also integrate the clicktrack to aid alignment otherwise, the start points
would need a ‘clapper board’ type starting cue - or the editor might just
align start points by ear I suppose.
Thank you for the info, Mike. How long do you think that process might take, per episode?
By your reckoning, would it be too expensive, arduous and time-consuming for the BBC,
using an expert (such as yourself), to undertake?
It is rather like the distance between the ends of a piece of spun hemp
fibres... as I used to say to first-time clientswho enquired how long a job
might take; it very much deep ends on the performer’s level of
accomplishment. A performer who works through a piece well may perform well
and make few if any bloopers thus less production time will be required to,
edit, balance and mix (if required) the finished product. Whereas
proficiency in the performer dictates the amount of ‘post recording work’
that might be required - one who makes mistakes, mis-timings, off-pitch
moments, poor pronunciation, audible ‘off mic’ sounds including stomach
gurgles, creaking chairs, aircraft drones, coughs etc. will require far
more time-consuming production to repair.
Were engineers paid properly, the cost would be higher than it is -
likewise a good voice artist will make for few if any re-takes but... even
when the engineer thinks that the performance is good, occasionally, the
artist may stop, deprecate their own performance and repeat a section with
small nuances or phrasing. I have always reckoned that ‘anyone’ may read a
script.... but it takes skill to ‘lift it off the page’ as a true
professional will.
Understood, but that is the counsel of perfection, which in these
current times is not really needed. The "mistakes" you mention at the
end of yr first para could all be left in as "normal" ambience for a FOTWD.

I'd rather have a poor sound quality daily episode with people
interacting rather than the drivel we're being served up with now. Would
it really take more than a couple of hours to cobble something
acceptable together given that these are all very experienced radio
performers ?

The Beeb can certainly serve up poor sound quality stuff when they want
to as in Jamaica Inn. :/
Dumrat
2020-06-25 14:21:46 UTC
Reply
Permalink
<snip question re recording of TA on Zoom>
Post by Mike
It is rather like the distance between the ends of a piece of spun hemp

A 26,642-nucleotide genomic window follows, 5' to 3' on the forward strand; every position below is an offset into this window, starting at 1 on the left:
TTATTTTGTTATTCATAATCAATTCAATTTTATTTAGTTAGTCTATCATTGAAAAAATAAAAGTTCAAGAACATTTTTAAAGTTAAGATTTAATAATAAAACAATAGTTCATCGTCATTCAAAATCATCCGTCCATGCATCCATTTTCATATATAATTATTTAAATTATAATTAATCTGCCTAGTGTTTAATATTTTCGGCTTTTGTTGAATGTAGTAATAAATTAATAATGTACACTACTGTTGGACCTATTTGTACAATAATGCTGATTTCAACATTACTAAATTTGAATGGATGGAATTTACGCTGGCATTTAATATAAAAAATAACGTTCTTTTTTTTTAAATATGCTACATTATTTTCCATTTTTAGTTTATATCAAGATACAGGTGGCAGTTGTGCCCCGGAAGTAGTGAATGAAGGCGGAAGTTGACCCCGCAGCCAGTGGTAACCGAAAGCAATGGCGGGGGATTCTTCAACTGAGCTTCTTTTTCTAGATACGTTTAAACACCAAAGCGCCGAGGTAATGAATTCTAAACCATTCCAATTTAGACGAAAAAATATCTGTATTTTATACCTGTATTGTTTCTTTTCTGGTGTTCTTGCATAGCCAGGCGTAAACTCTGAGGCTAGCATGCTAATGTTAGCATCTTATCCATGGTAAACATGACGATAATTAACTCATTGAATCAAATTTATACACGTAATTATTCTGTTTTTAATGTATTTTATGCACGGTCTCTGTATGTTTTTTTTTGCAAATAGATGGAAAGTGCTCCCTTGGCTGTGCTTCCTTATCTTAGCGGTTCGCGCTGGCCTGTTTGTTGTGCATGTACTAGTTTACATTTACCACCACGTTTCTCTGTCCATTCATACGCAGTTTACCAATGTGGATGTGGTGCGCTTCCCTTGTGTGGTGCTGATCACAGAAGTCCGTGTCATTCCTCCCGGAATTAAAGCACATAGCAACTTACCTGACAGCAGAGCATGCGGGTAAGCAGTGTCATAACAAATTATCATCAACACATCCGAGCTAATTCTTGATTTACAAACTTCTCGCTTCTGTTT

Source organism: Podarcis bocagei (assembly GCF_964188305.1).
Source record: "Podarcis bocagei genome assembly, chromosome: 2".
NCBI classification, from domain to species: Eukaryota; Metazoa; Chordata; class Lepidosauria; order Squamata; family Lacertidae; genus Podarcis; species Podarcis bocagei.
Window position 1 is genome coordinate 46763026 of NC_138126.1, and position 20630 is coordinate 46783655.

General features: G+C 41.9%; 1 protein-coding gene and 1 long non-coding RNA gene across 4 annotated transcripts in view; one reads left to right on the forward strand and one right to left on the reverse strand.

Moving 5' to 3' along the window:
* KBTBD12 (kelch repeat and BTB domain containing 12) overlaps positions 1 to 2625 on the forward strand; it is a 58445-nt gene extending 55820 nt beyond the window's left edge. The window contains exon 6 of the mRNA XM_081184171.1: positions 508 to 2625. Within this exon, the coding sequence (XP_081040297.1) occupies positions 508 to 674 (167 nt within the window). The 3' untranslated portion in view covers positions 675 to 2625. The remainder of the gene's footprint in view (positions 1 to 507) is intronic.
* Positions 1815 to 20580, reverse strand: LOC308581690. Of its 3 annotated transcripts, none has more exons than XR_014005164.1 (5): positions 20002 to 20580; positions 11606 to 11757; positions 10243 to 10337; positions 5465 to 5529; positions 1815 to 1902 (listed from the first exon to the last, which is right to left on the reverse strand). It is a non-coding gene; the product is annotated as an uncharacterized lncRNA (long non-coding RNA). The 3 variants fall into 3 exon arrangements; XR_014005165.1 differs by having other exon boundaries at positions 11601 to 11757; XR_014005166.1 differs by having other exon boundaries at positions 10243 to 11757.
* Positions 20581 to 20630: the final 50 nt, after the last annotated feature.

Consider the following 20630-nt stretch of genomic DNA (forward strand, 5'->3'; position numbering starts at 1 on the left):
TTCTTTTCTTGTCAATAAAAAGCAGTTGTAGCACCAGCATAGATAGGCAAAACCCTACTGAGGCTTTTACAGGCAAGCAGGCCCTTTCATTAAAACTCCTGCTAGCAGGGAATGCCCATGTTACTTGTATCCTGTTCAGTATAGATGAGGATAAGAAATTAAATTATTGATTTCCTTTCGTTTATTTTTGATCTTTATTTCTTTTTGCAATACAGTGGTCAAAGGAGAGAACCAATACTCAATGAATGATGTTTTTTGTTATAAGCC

fibres... as I used to say to first-time clientswho enquired how long a job
might take; it very much deep ends on the performer’s level of
accomplishment. A performer who works through a piece well may perform well
and make few if any bloopers thus less production time will be required to,
edit, balance and mix (if required) the finished product. Whereas
proficiency in the performer dictates the amount of ‘post recording work’
that might be required - one who makes mistakes, mis-timings, off-pitch
moments, poor pronunciation, audible ‘off mic’ sounds including stomach
gurgles, creaking chairs, aircraft drones, coughs etc. will require far
more time-consuming production to repair.
Were engineers paid properly, the cost would be higher than it is -
likewise a good voice artist will make for few if any re-takes but... even
when the engineer thinks that the performance is good, occasionally, the
artist may stop, deprecate their own performance and repeat a section with
small nuances or phrasing. I have always reckoned that ‘anyone’ may read a
script.... but it takes skill to ‘lift it off the page’ as a true
professional will.
Thank you for the explanation, Mike. I was assuming the performers would be the Archers'
actors we know, who presumably are used to reading their lines without fluffing too much,
so that would be your first problem eliminated.
Understood, but that is the counsel of perfection, which in these current times is not
really needed. The "mistakes" you mention at the end of yr first para could all be left in
as "normal" ambience for a FOTWD.
I'd rather have a poor sound quality daily episode with people interacting rather than the
drivel we're being served up with now. Would it really take more than a couple of hours to
cobble something acceptable together given that these are all very experienced radio
performers ?
The Beeb can certainly serve up poor sound quality stuff when they want to as in Jamaica
Inn. :/
<not so languid wave>
It is rare that I whole-heartedly agree with you, Roger, what a special day it is for me!
--
Salaam Alaykum,
Anne, Exceptionally Traditionally-built Dumrat
BrritSki
2020-06-25 14:24:17 UTC
Reply
Permalink
Post by Dumrat
It is rare that I whole-heartedly agree with you, Roger, what a special day it is for me!
Buy a Lottery ticket ! :)
Mike
2020-06-25 14:45:35 UTC
Reply
Permalink
Post by Dumrat
Thank you for the explanation, Mike. I was assuming the performers would be the Archers'
actors we know, who presumably are used to reading their lines without fluffing too much,
so that would be your first problem eliminated.
This is true - up to a point (as the saying goes) but, quite often a line
is delivered with the wrong emphasis and though this could be corrected, it
hadn’t been so I presume that time constraints prevail over perfection.
And .... am I the only one to have noticed that occasionally an actor says
the wrong name to another? (Shock horror, I know.)
--
Toodle Pip
Sid Nuncius
2020-06-25 18:44:50 UTC
Reply
Permalink
Post by BrritSki
I'd rather have a poor sound quality daily episode with people
interacting rather than the drivel we're being served up with now. Would
it really take more than a couple of hours to cobble something
acceptable together given that these are all very experienced radio
performers ?
The Beeb can certainly serve up poor sound quality stuff when they want
to as in Jamaica Inn. :/
Pardon?
--
Sid (Make sure Matron is away when you reply)
Mike
2020-06-25 20:09:07 UTC
Reply
Permalink
Post by Sid Nuncius
Post by BrritSki